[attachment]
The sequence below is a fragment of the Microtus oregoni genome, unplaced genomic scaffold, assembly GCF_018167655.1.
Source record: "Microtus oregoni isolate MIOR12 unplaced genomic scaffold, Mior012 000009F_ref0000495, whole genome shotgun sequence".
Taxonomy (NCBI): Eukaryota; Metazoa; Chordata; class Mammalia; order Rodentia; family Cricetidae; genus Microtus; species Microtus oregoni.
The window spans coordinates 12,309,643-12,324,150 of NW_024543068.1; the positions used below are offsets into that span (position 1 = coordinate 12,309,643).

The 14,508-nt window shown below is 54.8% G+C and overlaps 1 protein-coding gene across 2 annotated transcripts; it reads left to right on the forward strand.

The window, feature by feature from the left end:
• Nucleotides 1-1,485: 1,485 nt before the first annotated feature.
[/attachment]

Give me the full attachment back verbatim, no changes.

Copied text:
The sequence below is a fragment of the Microtus oregoni genome, unplaced genomic scaffold, assembly GCF_018167655.1.
Source record: "Microtus oregoni isolate MIOR12 unplaced genomic scaffold, Mior012 000009F_ref0000495, whole genome shotgun sequence".
Taxonomy (NCBI): Eukaryota; Metazoa; Chordata; class Mammalia; order Rodentia; family Cricetidae; genus Microtus; species Microtus oregoni.
The window spans coordinates 12,309,643-12,324,150 of NW_024543068.1; the positions used below are offsets into that span (position 1 = coordinate 12,309,643).

The 14,508-nt window shown below is 54.8% G+C and overlaps 1 protein-coding gene across 2 annotated transcripts; it reads left to right on the forward strand.

The window, feature by feature from the left end:
• Nucleotides 1-1,485: 1,485 nt before the first annotated feature.